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We chat to Stephen K Amos

Ahead of his new show in Epsom, comedian Stephen K Amos tells Ting Dalton why he’s on a mission to cheer up the nation

It has been said that laughter is the best medicine – and finding the joy in the simple things in life is perhaps the key to being able to do just that. After all, switching on the news these days, reading the paper and following social media can often bring a big dose of reality about the world we live in – and a lot of it is far from pleasant. From Brexit to Donald Trump, is it really possible to not get caught up in the drama of it all? Stephen K Amos thinks so. The comedian reveals that he’s been all over the world for the past year and has enjoyed connecting with people who are getting frustrated by the big divisions that seem to be occurring. Which is why his new tour, Bouquets and Brickbats, plans to tackle these issues and get people across the country to begin talking and laughing again.

“I think there is so much more of the goodness in people that we have to keep going,” says Stephen, who will be on stage at the Epsom Playhouse on 23 January. “If we really thought that Russia was going to be poisoning people left, right and centre; that Donald Trump was going to mess up the world’s economy, and that leaving the EU would ruin the UK, then what’s the point in living? It’s a depressing thought isn’t it? So we have to make sure that even though we are divided, we can still have a dialogue, which is so much more important than what we see now – which is just abuse.”

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So why did he decide to name his show Bouquets and Brickbats? “When you think of bouquets and flowers, you think of happy times, weddings, birthdays that sort of thing. But when you think of brickbats, you think of the curve balls that always get thrown into our lives,” Stephen explains. “People on the exterior may appear to be happy, but social media puts so much pressure on people to ‘keep up with the Joneses’. We’re all forgetting about the simpler things in life. I know that when you say that out loud it sounds trite and not realistic – but to me what is unrealistic is setting yourselves unattainable targets.” Stephen openly admits to me that in the past 18 months he’s lost two close family members, which has made him reflect about the important things in his life which he says are learning from his mistakes, holding onto the ones he loves, and trying to be a decent person.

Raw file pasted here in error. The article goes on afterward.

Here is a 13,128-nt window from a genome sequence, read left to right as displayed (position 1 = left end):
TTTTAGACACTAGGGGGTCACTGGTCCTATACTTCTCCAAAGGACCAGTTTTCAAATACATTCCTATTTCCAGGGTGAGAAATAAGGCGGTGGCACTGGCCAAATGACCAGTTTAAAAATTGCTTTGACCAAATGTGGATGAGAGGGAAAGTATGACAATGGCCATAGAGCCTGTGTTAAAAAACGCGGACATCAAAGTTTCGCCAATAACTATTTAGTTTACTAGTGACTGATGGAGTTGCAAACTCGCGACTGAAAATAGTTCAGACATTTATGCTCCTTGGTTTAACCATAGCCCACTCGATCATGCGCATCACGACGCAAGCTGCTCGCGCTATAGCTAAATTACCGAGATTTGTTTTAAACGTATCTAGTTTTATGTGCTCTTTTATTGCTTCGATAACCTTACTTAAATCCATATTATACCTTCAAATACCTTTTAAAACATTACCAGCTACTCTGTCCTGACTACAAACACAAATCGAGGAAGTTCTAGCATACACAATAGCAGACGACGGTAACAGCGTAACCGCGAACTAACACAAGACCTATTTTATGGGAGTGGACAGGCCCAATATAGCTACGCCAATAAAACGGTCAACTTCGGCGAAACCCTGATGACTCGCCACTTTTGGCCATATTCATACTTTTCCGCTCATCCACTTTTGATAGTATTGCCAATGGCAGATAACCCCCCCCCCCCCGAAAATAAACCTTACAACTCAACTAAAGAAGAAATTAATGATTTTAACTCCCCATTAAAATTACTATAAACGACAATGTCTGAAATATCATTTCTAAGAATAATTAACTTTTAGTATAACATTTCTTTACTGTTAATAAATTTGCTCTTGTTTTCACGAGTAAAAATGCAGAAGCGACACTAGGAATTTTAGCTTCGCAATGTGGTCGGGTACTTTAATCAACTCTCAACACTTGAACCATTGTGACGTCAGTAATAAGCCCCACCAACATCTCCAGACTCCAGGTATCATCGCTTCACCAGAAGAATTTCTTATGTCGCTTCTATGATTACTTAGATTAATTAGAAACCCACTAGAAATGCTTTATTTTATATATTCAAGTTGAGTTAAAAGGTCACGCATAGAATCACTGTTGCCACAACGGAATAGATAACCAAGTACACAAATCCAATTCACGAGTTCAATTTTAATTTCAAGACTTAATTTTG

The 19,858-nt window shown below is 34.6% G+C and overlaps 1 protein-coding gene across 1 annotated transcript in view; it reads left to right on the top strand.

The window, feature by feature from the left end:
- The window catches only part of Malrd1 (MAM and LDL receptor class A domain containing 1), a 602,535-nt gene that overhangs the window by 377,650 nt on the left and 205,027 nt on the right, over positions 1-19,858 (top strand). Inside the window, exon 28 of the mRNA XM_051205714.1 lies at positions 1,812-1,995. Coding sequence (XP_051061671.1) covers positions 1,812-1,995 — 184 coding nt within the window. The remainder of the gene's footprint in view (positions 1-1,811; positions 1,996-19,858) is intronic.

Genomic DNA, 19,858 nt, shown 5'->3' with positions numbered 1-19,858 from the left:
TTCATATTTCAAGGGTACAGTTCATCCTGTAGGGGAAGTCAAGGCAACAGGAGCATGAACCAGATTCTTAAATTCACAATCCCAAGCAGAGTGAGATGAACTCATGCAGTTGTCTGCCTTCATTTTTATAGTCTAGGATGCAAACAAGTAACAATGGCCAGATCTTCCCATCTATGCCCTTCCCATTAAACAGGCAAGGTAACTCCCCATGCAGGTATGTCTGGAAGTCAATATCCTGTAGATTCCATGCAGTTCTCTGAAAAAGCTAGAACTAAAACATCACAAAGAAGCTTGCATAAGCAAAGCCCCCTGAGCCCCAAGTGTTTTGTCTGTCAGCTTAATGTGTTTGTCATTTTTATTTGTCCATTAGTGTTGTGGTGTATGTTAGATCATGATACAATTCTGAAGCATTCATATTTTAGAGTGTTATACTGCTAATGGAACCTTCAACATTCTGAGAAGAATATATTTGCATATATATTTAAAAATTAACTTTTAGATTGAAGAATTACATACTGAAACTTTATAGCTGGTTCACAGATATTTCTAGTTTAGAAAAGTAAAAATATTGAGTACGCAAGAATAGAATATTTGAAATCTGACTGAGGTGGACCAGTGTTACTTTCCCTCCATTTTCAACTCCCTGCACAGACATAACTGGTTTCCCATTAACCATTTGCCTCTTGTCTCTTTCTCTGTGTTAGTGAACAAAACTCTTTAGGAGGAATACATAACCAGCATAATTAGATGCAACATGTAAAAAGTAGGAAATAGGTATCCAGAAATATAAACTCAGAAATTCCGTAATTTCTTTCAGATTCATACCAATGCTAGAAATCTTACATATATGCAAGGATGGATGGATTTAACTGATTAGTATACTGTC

“I don’t want to get too serious because the main aim of the show is to cheer us all up and be able to laugh about it all. So you may have your own views about Brexit, and we can disagree. But if you’ve come along to listen to me, then we can laugh together about the same things. And this to me, is a stepping stone.” It’s a busy time for Stephen, who is not only in talks about starring in a big movie, but also has a new BBC2 three-part series about to air called Pilgrimage: The Road to Rome, which sees him following the ancient Via Francigena trail from Canterbury to the Vatican.

“you may have your own views about Brexit, and we can disagree. But if you’ve come along to listen to me, then we can laugh together about the same things.”

He has also just released The Stephen K Amos Talk Show on Amazon Audible which was recorded at The Edinburgh Film Festival and features interviews with fellow comics including Ed Byrne and Reginald D Hunter. But who were his comedy heroes that inspired him?

“Can you believe I wasn’t really a comedy fan growing up,” he laughs. “During the 1970s, most of the comedy was a bit sexist and a bit racist. It was only when I started doing it myself that I became aware of other people. This American called Redd Foxx was ahead of his time, and Richard Pryor was incredible. When I started out Eddie Izzard was so original and I love Lee Mack and the late great Felix Dexter.” Stephen says it’s his fifth time performing in Epsom and he’s very much looking forward to it – the added bonus is he doesn’t have to travel far from his home in Wimbledon.

“This is my 10th national tour and every year I do a new one. It’s lovely,” he smiles. “And for me, people want to come and see me, it’s great. There’s no other job in the world where I can speak to a roomful of strangers and say exactly what I want. It’s so rewarding.”

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